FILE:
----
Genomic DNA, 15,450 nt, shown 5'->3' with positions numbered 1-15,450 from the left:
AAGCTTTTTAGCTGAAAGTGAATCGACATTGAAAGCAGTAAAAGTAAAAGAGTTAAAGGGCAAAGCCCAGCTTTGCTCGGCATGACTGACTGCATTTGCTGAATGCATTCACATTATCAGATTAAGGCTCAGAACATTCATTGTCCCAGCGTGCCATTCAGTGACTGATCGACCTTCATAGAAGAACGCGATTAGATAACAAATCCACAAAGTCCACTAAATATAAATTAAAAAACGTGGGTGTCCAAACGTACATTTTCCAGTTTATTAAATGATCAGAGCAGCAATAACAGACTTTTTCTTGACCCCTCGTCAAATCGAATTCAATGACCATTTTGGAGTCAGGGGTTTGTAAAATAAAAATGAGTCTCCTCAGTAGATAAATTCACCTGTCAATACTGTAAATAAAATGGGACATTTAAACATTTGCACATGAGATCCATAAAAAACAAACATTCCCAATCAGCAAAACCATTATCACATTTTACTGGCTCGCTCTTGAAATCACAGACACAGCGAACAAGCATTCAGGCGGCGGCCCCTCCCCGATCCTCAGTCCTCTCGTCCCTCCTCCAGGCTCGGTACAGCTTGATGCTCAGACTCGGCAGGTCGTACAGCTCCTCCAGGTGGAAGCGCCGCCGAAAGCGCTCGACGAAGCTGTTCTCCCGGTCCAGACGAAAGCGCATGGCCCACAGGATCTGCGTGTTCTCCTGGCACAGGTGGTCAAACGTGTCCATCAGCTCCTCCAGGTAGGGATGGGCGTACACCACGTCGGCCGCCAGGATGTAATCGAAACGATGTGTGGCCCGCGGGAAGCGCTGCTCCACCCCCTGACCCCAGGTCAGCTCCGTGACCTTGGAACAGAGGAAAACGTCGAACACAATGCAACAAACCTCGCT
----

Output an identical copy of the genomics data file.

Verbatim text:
Genomic DNA, 15,450 nt, shown 5'->3' with positions numbered 1-15,450 from the left:
AAGCTTTTTAGCTGAAAGTGAATCGACATTGAAAGCAGTAAAAGTAAAAGAGTTAAAGGGCAAAGCCCAGCTTTGCTCGGCATGACTGACTGCATTTGCTGAATGCATTCACATTATCAGATTAAGGCTCAGAACATTCATTGTCCCAGCGTGCCATTCAGTGACTGATCGACCTTCATAGAAGAACGCGATTAGATAACAAATCCACAAAGTCCACTAAATATAAATTAAAAAACGTGGGTGTCCAAACGTACATTTTCCAGTTTATTAAATGATCAGAGCAGCAATAACAGACTTTTTCTTGACCCCTCGTCAAATCGAATTCAATGACCATTTTGGAGTCAGGGGTTTGTAAAATAAAAATGAGTCTCCTCAGTAGATAAATTCACCTGTCAATACTGTAAATAAAATGGGACATTTAAACATTTGCACATGAGATCCATAAAAAACAAACATTCCCAATCAGCAAAACCATTATCACATTTTACTGGCTCGCTCTTGAAATCACAGACACAGCGAACAAGCATTCAGGCGGCGGCCCCTCCCCGATCCTCAGTCCTCTCGTCCCTCCTCCAGGCTCGGTACAGCTTGATGCTCAGACTCGGCAGGTCGTACAGCTCCTCCAGGTGGAAGCGCCGCCGAAAGCGCTCGACGAAGCTGTTCTCCCGGTCCAGACGAAAGCGCATGGCCCACAGGATCTGCGTGTTCTCCTGGCACAGGTGGTCAAACGTGTCCATCAGCTCCTCCAGGTAGGGATGGGCGTACACCACGTCGGCCGCCAGGATGTAATCGAAACGATGTGTGGCCCGCGGGAAGCGCTGCTCCACCCCCTGACCCCAGGTCAGCTCCGTGACCTTGGAACAGAGGAAAACGTCGAACACAATGCAACAAACCTCGCT